New life can come out of death, but it is not the same as what came before. Systems and ways based on love and justice do not mimic the oppressive ones- they are sometimes harder to grasp, fluid in form, but no less real, and certainly more beautiful. The oppressive and unjust death-dealing ways that are in our world want us to feel stuck in them, to imagine that there is no other way. And Jesus comes to tell us, to show us, to lead us into new life- new life that is creative, that is freeing, that bursts forth in full color and variety and diversity.
This is what I think the resurrection offers us this year, in the midst of so much death, in the midst of so much that is crumbling and falling apart- it offers us the terrifying, beautiful truth that God will bring new life, and that new life will be different. That is terrifying, but it is our hope, it is our liberation. It is a life founded on justice, hope, and love. We cannot look for the living among the dead. Perhaps we can show up to mourn what has been, but if we are a people of this resurrection story, we proclaim at the grave that death does not have the final world, not now, not ever.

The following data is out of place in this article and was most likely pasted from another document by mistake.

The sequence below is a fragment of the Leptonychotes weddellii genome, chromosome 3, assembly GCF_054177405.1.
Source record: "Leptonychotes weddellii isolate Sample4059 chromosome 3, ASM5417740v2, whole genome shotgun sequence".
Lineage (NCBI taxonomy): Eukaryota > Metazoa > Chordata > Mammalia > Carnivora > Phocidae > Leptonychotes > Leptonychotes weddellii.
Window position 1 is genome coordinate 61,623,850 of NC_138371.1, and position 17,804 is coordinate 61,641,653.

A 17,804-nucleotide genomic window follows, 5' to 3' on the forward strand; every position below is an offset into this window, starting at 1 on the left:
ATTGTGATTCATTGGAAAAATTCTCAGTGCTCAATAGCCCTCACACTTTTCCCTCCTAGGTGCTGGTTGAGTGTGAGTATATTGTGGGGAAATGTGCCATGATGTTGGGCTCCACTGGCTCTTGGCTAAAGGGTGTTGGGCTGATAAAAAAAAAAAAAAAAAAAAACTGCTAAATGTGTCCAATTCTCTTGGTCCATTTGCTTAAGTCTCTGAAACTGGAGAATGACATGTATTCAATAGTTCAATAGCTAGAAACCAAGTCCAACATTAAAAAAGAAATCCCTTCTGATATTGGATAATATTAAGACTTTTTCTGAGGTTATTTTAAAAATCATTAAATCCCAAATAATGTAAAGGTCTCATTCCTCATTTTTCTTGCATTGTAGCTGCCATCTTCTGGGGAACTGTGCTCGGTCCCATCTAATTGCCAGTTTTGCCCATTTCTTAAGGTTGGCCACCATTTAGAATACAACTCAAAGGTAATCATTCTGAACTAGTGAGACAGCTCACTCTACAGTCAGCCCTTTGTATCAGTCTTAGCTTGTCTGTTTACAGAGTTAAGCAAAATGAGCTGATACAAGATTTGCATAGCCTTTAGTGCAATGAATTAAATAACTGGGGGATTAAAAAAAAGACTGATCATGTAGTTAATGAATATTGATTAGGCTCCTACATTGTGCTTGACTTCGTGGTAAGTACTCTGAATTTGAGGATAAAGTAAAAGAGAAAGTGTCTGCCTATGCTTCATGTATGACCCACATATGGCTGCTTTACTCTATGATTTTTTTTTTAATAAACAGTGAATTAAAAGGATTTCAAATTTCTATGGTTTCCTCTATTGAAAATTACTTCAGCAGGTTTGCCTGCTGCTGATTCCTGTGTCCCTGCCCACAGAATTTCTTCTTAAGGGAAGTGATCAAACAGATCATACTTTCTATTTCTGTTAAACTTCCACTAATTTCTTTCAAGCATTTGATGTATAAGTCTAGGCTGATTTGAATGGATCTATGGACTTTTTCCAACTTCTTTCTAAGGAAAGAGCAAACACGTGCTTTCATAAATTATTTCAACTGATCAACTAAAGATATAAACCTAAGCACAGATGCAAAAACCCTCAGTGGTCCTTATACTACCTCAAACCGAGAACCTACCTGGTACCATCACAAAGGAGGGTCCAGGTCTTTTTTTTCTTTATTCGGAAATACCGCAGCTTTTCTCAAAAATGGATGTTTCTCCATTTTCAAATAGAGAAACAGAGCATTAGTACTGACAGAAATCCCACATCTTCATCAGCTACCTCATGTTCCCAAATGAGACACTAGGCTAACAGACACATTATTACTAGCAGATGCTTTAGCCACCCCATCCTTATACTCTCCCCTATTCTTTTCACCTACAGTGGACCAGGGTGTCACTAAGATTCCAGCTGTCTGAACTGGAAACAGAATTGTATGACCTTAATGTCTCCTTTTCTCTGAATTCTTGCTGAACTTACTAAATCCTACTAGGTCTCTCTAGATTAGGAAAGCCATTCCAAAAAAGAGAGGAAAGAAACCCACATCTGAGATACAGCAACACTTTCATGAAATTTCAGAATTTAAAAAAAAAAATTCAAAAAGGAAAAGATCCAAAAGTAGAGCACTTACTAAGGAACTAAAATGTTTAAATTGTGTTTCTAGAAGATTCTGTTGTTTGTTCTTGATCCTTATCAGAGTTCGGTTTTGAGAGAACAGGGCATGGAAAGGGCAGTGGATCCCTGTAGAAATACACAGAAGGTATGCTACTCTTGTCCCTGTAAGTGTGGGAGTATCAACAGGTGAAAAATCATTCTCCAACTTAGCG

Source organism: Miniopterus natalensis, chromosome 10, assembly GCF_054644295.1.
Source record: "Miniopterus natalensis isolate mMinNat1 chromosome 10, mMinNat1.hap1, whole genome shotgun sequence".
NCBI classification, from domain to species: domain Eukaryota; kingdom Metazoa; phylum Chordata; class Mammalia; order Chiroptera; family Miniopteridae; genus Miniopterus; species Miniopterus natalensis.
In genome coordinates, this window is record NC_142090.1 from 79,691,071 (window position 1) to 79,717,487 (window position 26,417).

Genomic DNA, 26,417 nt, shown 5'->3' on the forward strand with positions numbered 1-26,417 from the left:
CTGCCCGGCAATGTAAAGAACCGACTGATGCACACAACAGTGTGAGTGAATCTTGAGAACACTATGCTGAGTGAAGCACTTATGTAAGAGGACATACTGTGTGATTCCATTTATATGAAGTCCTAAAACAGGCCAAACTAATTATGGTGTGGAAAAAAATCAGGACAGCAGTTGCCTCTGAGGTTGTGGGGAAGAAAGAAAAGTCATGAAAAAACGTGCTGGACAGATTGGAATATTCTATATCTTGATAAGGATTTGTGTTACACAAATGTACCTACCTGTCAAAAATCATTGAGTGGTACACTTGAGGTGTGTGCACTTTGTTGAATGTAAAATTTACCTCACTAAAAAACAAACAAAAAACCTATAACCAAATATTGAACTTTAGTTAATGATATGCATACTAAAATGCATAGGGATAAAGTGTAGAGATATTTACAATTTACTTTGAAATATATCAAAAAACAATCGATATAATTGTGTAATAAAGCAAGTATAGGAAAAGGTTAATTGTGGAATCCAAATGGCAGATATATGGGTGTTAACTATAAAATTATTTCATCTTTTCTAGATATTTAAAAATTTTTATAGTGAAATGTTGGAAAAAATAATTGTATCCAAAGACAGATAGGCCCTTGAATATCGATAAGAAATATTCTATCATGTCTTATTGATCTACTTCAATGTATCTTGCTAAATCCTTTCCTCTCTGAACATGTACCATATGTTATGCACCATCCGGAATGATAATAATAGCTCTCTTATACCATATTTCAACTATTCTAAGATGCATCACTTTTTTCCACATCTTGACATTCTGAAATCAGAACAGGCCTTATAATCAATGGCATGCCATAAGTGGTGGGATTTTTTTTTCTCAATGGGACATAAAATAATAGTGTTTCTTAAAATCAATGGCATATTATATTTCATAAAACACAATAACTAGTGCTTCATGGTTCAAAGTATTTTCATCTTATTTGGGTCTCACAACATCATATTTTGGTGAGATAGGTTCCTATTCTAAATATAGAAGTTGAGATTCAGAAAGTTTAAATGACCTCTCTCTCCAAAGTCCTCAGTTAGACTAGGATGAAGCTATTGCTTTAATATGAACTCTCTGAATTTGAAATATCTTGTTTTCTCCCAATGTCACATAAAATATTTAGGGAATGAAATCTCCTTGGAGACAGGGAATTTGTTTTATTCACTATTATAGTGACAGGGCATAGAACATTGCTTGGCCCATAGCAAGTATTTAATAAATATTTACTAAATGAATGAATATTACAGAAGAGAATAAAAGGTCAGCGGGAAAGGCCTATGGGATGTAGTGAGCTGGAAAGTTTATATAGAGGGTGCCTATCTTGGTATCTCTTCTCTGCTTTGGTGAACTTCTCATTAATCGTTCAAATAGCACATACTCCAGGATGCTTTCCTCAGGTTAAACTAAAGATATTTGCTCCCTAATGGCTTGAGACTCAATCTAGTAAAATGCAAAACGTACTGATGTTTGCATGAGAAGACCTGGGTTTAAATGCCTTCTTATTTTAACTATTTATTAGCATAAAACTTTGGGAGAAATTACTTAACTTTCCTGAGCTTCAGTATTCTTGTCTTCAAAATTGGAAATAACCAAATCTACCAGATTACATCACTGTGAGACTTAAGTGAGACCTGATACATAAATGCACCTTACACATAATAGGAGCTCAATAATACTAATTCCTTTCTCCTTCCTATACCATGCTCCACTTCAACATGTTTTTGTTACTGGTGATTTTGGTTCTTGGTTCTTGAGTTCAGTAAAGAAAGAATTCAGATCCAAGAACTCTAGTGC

So what are we called to do, in the midst of this mysterious time, when God is bringing new life? Well, we live as people who know that the seed underground is about to break out of the soil into the light. We look with hope and faith and trust around us for hints of God’s mysterious and beautiful pattern of new life.
Perhaps, to go back to the beginning, we wait in hope and longing, with the heart of a toddler on garbage day. We spend our mornings listening very carefully for hints in the world around us. We squint and look as far as our eyes can see for a glimpse of what’s to come. We remind ourselves of God’s patterns each week, so that we can be better able to spot them when they appear, to point them out to others. And then, finally, the moment arrives, and we see it, and the waiting is over, and we greet God’s new life with open arms. We wave, we dance, we watch solemnly and joyfully, because God’s life will never be stopped.
Why do you look for the living among the dead? Alleluia, Christ is risen!